Stocks? No Thank You Says Nation’s Top Economist

Stocks? No Thank You Says Nation’s Top Economist

3:28 EDT WASHINGTON (AP) — So where does Federal Reserve Chairman Alan Greenspan, who knows more about the economy than almost anybody, put his own money? No irrational exuberance for him. He shuns the stock market for the safest investment of all — short-term Treasury bills.

Greenspan’s desire to avoid any conflict of interest guides that decision, says Fed spokeswoman Lynn Fox. But investment advisers caution that others shouldn’t necessarily follow his lead, even with the market’s recent rocky course.

“If you don’t have a growth element in your portfolio, you’re not keeping up with inflation,” said David B. Yeske, a certified financial planner in San Francisco on Tuesday. “So he’s probably losing ground with each passing year.”

Not that the central bank chairman has much to worry about in that department, according to Greenspan’s financial statement, made available Tuesday.

The man with his finger on the economy’s pulse owned at least $2.4 million in short-term Treasury securities and had at least $466,000 in money market and credit union accounts at the end of 1997, according to the statement dated June 29.

He also owned a Norfolk Southern Corp. bond worth at least $500,000 and a Massachusetts state bond worth at least $100,000.

That’s on top of his annual salary of $136,700, not to mention the salary and assets of his wife, NBC-TV correspondent Andrea Mitchell, 51, whom he married in April 1997. Unlike Greenspan’s holdings, his wife’s portfolio is weighted heavily toward stocks.

The asset figures are not precise because the value of each asset is given as a range.

Greenspan wasn’t required to disclose gifts from friends but he listed wedding gifts from colleagues in government, anyway. They included glass servers and a silver ladle, valued at $300, from Treasury Secretary Robert Rubin, and folk art of undetermined value from House Banking Committee Chairman Jim Leach, R-Iowa.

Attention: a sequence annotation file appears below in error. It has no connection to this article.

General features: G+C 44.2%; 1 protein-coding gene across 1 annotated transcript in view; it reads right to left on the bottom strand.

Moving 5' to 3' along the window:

Greenspan has filed an annual financial disclosure every year since he was sworn in as Federal Reserve chairman in August 1987. But until this year it said simply that most of his assets were in a blind trust worth more than $1 million. He chose to liquidate the trust after his marriage to Mitchell so the couple could make joint financial plans, Fox said.

It was probably an expensive decision.

“He probably gave up a couple hundred thousand dollars a year in investment income,” Yeske guessed.

Many people of Greenspan’s age tend to shun stocks in favor of investments such as Treasury securities, which protect against loss of principal, said Scott M. Kahan, president of Financial Asset Management Corp. in New York City.

But that can be a mistake. If Greenspan were his client, Kahan said, he’d warn the chairman he can’t count on inflation remaining as low as it is now. Prices have risen at a 1.5 percent annual rate so far this year.

“A 72-year-old man in good health could live another 20 years, or even 25,” Kahan said. “Plus his wife is 20 years younger.”

But then Greenspan is the Federal Reserve chairman and he does have some influence over inflation and the stock market.

Maybe he knows more than the investment advisers?

Two years ago, Greenspan warned of “irrational exuberance” in financial markets. Last month, he told Congress that “history tells us there will be a correction of some significant dimension.”

The Dow Jones industrial average had just hit a record high five days earlier. Since then, it’s been declining and, despite some recovery, closed Tuesday more than 600 points below the peak.